Culture and Remote Teams

by | Jun 15, 2020

How Athlon curates culture across three global offices

Athlon co-founder Ranzie Anthony talks us through his agency’s approach to culture

Athlon is an agency of 75 people – a design and innovation company. All its engineers are based in Bulgaria, and design, UX, strategy teams based in London and North America. At Agency Hackers, co-founder Ranzie Anthony talked about how they “glue” the team together – even though they are thousands of miles apart.

Ranzie spent some time talking about Global Gathering – Athlon’s annual employee event. “We get everybody together in Bulgaria – we’ve been doing it for 4 years now. It’s the one time in the year where we have a proper reset. It’s important, because if you’re engaging with your colleagues through a screen, there’s only so much you can do. Culture requires investment but delivers tangible rewards.”

Athlon has teams based in Toronto, NYC, Sofia and London, and Ranzie explains how they establish a sense of “one team” across all these locations.
Athlon believes that people who don’t physically work together still need to feel connected.

“We want to create a sense of belonging – especially if you’re in different locations. So, it’s like seeing a cousin, rather than somebody you don’t know.”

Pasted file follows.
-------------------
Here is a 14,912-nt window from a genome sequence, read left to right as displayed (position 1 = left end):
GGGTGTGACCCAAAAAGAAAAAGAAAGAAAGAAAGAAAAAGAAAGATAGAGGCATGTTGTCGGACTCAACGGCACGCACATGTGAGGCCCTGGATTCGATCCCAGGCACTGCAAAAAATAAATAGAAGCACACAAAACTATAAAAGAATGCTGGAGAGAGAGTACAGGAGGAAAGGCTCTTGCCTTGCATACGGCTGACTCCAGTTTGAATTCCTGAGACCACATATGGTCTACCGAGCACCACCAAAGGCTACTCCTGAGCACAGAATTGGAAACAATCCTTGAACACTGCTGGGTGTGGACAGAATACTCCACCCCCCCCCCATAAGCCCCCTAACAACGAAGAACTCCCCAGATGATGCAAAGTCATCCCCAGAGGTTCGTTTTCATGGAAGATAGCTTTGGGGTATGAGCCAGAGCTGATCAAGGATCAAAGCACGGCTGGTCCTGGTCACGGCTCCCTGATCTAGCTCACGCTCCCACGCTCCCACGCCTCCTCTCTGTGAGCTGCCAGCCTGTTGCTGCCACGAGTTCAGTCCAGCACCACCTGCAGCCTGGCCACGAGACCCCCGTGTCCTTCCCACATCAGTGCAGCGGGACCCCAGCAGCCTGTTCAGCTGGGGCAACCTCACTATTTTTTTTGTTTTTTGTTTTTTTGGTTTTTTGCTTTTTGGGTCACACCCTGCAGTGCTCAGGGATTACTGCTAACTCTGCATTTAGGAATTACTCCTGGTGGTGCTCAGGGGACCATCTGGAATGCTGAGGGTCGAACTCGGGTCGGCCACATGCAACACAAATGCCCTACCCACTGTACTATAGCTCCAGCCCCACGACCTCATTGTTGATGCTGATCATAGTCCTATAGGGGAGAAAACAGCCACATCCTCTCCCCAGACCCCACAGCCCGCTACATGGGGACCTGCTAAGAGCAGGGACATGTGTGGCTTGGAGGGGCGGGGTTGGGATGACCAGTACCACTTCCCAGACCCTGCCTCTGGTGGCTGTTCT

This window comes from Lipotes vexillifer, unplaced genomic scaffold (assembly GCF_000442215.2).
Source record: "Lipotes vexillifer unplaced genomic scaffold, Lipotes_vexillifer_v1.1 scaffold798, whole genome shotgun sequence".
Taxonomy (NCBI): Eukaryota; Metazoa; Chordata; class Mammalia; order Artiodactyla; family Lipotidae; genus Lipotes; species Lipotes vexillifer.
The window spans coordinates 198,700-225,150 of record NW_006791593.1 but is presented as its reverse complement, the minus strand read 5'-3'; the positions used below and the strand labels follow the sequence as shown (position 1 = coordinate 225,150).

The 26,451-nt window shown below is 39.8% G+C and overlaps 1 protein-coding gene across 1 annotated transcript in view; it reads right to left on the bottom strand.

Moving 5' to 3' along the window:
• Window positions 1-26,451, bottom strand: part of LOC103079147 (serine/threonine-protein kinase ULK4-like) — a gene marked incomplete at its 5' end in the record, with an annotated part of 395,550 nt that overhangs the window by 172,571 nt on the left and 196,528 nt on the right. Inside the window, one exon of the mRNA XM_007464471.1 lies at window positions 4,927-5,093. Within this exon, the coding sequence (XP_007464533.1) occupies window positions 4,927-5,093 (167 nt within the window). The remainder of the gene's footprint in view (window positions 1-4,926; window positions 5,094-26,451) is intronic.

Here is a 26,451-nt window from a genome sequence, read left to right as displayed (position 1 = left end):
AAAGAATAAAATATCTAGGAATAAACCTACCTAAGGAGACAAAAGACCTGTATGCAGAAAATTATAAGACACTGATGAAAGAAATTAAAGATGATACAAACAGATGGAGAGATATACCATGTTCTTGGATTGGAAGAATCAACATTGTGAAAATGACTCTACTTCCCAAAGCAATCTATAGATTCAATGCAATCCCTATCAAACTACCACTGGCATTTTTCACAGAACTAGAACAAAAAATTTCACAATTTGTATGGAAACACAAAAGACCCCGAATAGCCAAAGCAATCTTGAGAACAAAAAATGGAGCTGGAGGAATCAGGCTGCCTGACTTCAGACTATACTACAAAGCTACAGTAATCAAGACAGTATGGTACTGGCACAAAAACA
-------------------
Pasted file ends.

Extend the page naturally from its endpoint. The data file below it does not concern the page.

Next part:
Athlon will ‘mix up’ teams – and get people working from different locations.
One tactic they use is for employees to “swap locations”. A designer in New York will swap with a project manager in London. “It’s great for culture and retention. Even though somebody might be on the other side of the planet, they’re as much of a colleague as if they were sat next to you.”

One challenge Athlon is still trying to solve are cross-team projects.

“Being ‘one global team’ was an epic failure” said Ranzie. “This has been quite painful for us. Trying to collaborate across time zones on a project is actually quite stressful. We thought: ‘We’ll be one global team. We’ll have a designer over here, and a PM over here – we’ll have the best people working on it! But it was a nightmare.”

“The practicality of having a client ask for something and you want to go home, and you’ve got to stay on a call late – nightmare.”